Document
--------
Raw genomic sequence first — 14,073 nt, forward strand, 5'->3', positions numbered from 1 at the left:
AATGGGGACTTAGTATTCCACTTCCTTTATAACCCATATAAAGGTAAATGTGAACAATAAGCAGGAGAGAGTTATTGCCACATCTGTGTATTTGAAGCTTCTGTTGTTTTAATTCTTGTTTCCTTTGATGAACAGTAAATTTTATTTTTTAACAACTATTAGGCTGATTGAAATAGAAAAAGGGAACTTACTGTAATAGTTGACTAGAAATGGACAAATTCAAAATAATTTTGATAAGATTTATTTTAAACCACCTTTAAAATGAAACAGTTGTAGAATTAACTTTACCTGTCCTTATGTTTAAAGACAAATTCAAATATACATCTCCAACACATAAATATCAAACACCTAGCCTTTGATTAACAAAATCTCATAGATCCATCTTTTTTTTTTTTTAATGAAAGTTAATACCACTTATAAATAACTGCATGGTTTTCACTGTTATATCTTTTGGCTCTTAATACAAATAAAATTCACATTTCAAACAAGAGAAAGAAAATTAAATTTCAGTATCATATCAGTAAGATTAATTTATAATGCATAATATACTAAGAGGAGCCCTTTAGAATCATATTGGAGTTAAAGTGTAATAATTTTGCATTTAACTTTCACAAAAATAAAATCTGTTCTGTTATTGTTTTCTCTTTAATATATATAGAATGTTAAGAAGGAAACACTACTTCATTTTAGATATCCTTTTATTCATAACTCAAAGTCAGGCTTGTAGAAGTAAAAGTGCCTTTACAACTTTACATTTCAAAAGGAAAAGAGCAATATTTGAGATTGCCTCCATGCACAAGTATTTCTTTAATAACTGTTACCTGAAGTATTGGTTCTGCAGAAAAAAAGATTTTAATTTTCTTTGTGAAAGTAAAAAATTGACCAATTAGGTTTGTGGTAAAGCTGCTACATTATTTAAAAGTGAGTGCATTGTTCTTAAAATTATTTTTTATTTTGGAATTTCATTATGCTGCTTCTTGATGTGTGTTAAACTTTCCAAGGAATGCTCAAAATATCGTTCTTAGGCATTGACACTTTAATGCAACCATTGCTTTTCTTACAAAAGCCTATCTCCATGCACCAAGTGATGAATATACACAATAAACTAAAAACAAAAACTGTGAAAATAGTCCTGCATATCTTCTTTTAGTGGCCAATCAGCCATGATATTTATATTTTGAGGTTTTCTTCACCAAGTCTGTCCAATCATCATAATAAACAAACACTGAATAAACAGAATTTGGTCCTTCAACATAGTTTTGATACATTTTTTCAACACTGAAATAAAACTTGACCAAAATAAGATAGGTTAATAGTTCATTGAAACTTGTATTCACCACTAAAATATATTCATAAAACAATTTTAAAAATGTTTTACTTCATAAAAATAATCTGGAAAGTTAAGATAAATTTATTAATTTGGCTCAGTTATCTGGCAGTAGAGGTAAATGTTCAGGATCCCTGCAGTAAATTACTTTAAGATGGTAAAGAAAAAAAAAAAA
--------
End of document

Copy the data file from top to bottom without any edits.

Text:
Raw genomic sequence first — 14,073 nt, forward strand, 5'->3', positions numbered from 1 at the left:
AATGGGGACTTAGTATTCCACTTCCTTTATAACCCATATAAAGGTAAATGTGAACAATAAGCAGGAGAGAGTTATTGCCACATCTGTGTATTTGAAGCTTCTGTTGTTTTAATTCTTGTTTCCTTTGATGAACAGTAAATTTTATTTTTTAACAACTATTAGGCTGATTGAAATAGAAAAAGGGAACTTACTGTAATAGTTGACTAGAAATGGACAAATTCAAAATAATTTTGATAAGATTTATTTTAAACCACCTTTAAAATGAAACAGTTGTAGAATTAACTTTACCTGTCCTTATGTTTAAAGACAAATTCAAATATACATCTCCAACACATAAATATCAAACACCTAGCCTTTGATTAACAAAATCTCATAGATCCATCTTTTTTTTTTTTTAATGAAAGTTAATACCACTTATAAATAACTGCATGGTTTTCACTGTTATATCTTTTGGCTCTTAATACAAATAAAATTCACATTTCAAACAAGAGAAAGAAAATTAAATTTCAGTATCATATCAGTAAGATTAATTTATAATGCATAATATACTAAGAGGAGCCCTTTAGAATCATATTGGAGTTAAAGTGTAATAATTTTGCATTTAACTTTCACAAAAATAAAATCTGTTCTGTTATTGTTTTCTCTTTAATATATATAGAATGTTAAGAAGGAAACACTACTTCATTTTAGATATCCTTTTATTCATAACTCAAAGTCAGGCTTGTAGAAGTAAAAGTGCCTTTACAACTTTACATTTCAAAAGGAAAAGAGCAATATTTGAGATTGCCTCCATGCACAAGTATTTCTTTAATAACTGTTACCTGAAGTATTGGTTCTGCAGAAAAAAAGATTTTAATTTTCTTTGTGAAAGTAAAAAATTGACCAATTAGGTTTGTGGTAAAGCTGCTACATTATTTAAAAGTGAGTGCATTGTTCTTAAAATTATTTTTTATTTTGGAATTTCATTATGCTGCTTCTTGATGTGTGTTAAACTTTCCAAGGAATGCTCAAAATATCGTTCTTAGGCATTGACACTTTAATGCAACCATTGCTTTTCTTACAAAAGCCTATCTCCATGCACCAAGTGATGAATATACACAATAAACTAAAAACAAAAACTGTGAAAATAGTCCTGCATATCTTCTTTTAGTGGCCAATCAGCCATGATATTTATATTTTGAGGTTTTCTTCACCAAGTCTGTCCAATCATCATAATAAACAAACACTGAATAAACAGAATTTGGTCCTTCAACATAGTTTTGATACATTTTTTCAACACTGAAATAAAACTTGACCAAAATAAGATAGGTTAATAGTTCATTGAAACTTGTATTCACCACTAAAATATATTCATAAAACAATTTTAAAAATGTTTTACTTCATAAAAATAATCTGGAAAGTTAAGATAAATTTATTAATTTGGCTCAGTTATCTGGCAGTAGAGGTAAATGTTCAGGATCCCTGCAGTAAATTACTTTAAGATGGTAAAGAAAAAAAAAAAA